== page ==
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First Report of Soybean Pod and Stem Blight Caused by Diaporthe phaseolorum var. sojae in Taiwan

February 2009 , Volume 93 , Number  2
Pages  202.1 - 202.1

C. H. Chen and T. C. Wang, AVRDC-The World Vegetable Center, P.O. Box 42, Shanhua, Tainan 74199, Taiwan; and M. J. Seo, National Institute of Crop Science, RDA, 209 Seodum-Dong, Suwon, Republic of Korea, 441-857

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Accepted for publication 3 November 2008.

Genera, Diaporthe and Phomopsis, from an important pathogenic complex of soybean (Glycine max) throughout the world, cause reductions in plant stands, yield, and seed health and quality (1). In a study of the Diaporthe/Phomopsis complex in Taiwan in March 2008, four stem samples with black fruiting structures in linear rows on senescent soybean were collected from the research fields at AVRDC, Shanhua, Tainan, Taiwan. Unidentified fungal isolates were obtained by surface disinfection of infected stems and plating excised tissues on potato dextrose agar (PDA). Colonies of the isolates showed ropelike white mycelia with yellowish tonalities. Small and scattered black stromata were observed frequently in the medium. Mutic pycnidia were found solitarily or aggregated in conidiomata on PDA plates after 10 days of incubation at 24°C with a 12-h photoperiod with near-UV light. All isolates produced α-conidia that measured 8.78 × 3.32 (7.00 to11.00 × 3.00 to 4.00) μm, and sporadically, β-conidia of 30.58 × 0.85 (26.00 to 33.00 × 0.60 to 1.20) μm. Perithecia were not observed in the collected stem samples or the fungal cultures on PDA. Restriction fragment length polymorphism patterns of the PCR products amplified by ITS4 and ITS5 primers for all isolates were identical to the patterns reported for Diaporthe phaseolorum var. sojae (3). Thus, all isolates were identified as D. phaseolorum var. sojae on the basis of morphologic and genetic characteristics (2,3). Pathogenicity was confirmed through inoculations during the V2 growth stage of soybean seedlings by atomizing conidial suspensions (1 × 107 α-conidia/ml) of each isolate on soybean seedlings as well as by injecting the inoculum into soybean stems separately. Four plants in each of three replications were inoculated for each method and six noninoculated plants served as controls. Plants were incubated in a growth chamber at 25°C and maintaining relative humidity at 100% by a humidifier for 48 h in darkness; thereafter, plants were maintained in the greenhouse at temperatures ranging from 23 to 34°C. Seven days after inoculation, red-brown leaf spots and coalescent lesions were observed on seedlings atomized by inoculum suspensions, as well as brown lesions and black pycnida in linear rows observed on plants inoculated by stem injection. No symptoms were observed on noninoculated plants. The fungal isolates obtained from inoculated soybeans were morphologically identical to those used as inoculum. The pathogenicity test was repeated twice. To our knowledge, this is the first explicit report identifying the causal agent of soybean pod and stem blight in Taiwan. The vouchers of infected specimens are available at AVRDC-The World Vegetable Center.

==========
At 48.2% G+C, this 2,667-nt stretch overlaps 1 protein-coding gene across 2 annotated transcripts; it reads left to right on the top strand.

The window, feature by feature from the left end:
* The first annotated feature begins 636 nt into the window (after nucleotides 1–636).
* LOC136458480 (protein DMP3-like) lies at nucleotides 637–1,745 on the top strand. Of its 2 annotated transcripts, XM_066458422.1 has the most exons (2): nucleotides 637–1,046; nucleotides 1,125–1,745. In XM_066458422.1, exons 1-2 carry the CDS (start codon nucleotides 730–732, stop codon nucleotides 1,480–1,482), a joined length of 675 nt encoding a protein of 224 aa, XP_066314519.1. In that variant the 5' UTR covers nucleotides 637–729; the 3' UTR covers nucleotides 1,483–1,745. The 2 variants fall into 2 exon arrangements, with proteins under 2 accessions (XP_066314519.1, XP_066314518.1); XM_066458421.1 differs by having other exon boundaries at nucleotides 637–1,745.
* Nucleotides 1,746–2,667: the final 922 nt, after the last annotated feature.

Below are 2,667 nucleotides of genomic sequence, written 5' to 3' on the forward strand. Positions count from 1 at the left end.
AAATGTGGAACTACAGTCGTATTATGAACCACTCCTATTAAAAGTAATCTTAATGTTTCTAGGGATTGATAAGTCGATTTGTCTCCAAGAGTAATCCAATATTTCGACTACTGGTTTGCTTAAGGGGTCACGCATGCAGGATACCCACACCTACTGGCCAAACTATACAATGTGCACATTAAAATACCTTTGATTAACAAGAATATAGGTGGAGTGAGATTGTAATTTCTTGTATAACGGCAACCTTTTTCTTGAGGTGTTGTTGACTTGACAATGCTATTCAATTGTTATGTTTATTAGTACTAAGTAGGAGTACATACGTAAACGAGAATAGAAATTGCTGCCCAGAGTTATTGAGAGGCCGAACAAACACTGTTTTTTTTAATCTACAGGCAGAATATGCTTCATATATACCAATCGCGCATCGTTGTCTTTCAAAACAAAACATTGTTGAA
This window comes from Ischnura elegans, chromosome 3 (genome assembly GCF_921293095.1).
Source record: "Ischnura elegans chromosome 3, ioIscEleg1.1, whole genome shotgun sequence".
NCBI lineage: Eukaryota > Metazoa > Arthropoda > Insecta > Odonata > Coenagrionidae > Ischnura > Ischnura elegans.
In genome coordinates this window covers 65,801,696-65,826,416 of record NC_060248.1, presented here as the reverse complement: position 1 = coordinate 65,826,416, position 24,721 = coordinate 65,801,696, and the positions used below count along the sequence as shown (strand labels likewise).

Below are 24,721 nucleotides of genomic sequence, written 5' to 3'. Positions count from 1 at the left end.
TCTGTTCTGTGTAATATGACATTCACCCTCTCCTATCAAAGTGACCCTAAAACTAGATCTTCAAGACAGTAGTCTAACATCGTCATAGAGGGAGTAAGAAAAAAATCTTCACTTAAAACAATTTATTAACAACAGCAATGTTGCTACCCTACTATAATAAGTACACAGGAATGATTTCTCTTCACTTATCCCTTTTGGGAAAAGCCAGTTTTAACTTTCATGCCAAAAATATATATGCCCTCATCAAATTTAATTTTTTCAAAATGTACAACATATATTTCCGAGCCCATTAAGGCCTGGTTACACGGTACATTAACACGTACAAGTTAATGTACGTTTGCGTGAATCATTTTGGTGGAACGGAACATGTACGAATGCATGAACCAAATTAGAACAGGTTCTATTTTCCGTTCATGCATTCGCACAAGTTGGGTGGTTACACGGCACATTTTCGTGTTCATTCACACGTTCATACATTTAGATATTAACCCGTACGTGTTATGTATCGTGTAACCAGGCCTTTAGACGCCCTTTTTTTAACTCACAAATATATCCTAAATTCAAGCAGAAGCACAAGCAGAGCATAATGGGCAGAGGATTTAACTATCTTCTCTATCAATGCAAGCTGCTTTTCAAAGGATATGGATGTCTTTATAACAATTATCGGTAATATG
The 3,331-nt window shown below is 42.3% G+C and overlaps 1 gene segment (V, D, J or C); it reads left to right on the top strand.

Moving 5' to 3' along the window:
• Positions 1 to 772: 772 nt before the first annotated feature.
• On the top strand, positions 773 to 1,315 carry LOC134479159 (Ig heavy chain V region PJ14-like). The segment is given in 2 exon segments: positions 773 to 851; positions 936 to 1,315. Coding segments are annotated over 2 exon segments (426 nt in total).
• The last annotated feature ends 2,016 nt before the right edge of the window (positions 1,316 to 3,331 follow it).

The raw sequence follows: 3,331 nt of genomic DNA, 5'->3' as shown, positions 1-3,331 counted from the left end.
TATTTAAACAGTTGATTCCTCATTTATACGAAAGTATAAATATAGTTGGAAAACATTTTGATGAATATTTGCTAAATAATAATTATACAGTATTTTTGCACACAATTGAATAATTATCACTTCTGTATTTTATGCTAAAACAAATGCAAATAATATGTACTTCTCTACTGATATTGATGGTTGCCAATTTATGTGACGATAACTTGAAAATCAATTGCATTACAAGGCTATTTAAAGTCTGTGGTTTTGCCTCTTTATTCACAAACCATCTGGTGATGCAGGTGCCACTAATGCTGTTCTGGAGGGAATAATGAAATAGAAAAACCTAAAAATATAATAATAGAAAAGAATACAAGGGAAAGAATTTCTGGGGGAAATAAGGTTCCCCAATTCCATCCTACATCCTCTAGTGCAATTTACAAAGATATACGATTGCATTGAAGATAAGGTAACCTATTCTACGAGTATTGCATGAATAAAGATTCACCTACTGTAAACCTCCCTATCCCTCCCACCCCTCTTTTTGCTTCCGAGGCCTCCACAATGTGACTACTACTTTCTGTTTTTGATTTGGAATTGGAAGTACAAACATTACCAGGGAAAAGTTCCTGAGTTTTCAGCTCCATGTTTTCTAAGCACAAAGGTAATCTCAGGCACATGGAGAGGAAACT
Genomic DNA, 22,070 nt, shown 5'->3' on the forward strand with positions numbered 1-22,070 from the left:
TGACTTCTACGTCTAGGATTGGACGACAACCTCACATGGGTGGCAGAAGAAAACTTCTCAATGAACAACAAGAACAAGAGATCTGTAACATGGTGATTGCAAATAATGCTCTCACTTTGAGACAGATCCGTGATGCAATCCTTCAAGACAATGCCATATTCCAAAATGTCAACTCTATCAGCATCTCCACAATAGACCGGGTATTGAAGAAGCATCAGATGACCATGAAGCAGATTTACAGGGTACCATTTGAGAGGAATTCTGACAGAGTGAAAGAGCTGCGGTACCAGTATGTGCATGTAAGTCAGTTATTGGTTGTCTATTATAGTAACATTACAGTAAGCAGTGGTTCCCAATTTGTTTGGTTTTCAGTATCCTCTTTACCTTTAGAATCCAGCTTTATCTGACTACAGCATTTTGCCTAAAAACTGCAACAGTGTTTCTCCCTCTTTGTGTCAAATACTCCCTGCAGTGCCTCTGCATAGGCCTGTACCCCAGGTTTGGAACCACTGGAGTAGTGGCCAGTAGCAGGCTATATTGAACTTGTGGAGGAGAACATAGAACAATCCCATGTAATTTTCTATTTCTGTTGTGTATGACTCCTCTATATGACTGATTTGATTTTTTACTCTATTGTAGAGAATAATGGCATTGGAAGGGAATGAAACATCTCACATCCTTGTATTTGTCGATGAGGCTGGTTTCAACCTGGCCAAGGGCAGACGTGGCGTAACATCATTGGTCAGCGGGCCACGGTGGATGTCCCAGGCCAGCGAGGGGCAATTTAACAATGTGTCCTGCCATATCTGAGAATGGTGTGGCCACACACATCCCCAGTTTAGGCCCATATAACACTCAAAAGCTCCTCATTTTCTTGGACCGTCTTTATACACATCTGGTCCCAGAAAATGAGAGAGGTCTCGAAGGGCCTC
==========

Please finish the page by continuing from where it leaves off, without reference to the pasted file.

Reference: (1) R. P. Mulrooney. Plant Dis. 70:600, 1988. (2) R. N. Pioli et al. Phytopathology 93:136, 2003. (3) A. W. Zhang et al. Phytopathology 88:1306, 1998.

© 2009 The American Phytopathological Society